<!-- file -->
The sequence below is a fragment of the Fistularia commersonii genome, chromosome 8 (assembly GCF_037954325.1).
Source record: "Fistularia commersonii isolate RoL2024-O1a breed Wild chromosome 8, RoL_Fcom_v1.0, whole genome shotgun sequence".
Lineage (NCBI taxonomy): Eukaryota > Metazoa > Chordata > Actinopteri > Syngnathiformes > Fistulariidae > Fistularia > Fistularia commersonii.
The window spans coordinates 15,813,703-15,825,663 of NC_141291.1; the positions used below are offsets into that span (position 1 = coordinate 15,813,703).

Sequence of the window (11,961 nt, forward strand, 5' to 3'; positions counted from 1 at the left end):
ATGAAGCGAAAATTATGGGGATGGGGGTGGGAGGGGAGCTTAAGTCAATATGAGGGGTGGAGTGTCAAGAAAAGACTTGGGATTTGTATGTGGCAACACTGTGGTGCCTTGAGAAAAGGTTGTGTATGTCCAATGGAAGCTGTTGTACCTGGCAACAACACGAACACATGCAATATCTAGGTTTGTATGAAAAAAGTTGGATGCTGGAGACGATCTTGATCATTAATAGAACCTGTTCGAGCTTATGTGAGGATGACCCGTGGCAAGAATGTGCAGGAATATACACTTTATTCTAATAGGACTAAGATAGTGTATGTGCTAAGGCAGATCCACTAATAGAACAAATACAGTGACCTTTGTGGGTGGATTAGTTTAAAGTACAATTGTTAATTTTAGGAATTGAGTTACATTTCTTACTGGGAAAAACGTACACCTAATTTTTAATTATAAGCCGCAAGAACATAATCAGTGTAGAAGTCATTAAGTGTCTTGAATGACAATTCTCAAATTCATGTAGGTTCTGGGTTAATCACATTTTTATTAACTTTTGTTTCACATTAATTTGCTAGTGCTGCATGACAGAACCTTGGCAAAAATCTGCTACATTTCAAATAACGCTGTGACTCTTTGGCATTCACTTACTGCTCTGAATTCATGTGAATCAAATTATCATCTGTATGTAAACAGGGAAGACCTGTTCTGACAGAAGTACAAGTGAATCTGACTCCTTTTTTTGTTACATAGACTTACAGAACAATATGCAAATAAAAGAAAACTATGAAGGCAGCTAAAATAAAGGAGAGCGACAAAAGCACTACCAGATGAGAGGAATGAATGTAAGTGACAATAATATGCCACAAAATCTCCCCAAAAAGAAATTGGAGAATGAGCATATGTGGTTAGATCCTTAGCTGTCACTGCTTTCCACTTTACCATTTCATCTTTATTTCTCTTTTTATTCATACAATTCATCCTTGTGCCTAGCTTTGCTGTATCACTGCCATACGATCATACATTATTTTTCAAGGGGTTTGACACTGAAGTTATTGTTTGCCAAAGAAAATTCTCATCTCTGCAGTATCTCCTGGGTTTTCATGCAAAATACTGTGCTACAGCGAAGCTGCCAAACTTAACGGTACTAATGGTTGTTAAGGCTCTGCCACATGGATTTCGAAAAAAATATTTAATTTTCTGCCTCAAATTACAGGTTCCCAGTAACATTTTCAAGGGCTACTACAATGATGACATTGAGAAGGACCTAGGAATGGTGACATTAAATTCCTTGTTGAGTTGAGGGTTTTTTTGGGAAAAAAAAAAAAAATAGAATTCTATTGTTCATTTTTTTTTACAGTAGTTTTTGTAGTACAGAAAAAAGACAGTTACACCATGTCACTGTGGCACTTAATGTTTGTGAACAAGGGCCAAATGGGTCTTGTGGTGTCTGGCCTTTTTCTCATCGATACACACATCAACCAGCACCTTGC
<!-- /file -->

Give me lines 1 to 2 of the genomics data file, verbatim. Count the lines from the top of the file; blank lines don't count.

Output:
The sequence below is a fragment of the Fistularia commersonii genome, chromosome 8 (assembly GCF_037954325.1).
Source record: "Fistularia commersonii isolate RoL2024-O1a breed Wild chromosome 8, RoL_Fcom_v1.0, whole genome shotgun sequence".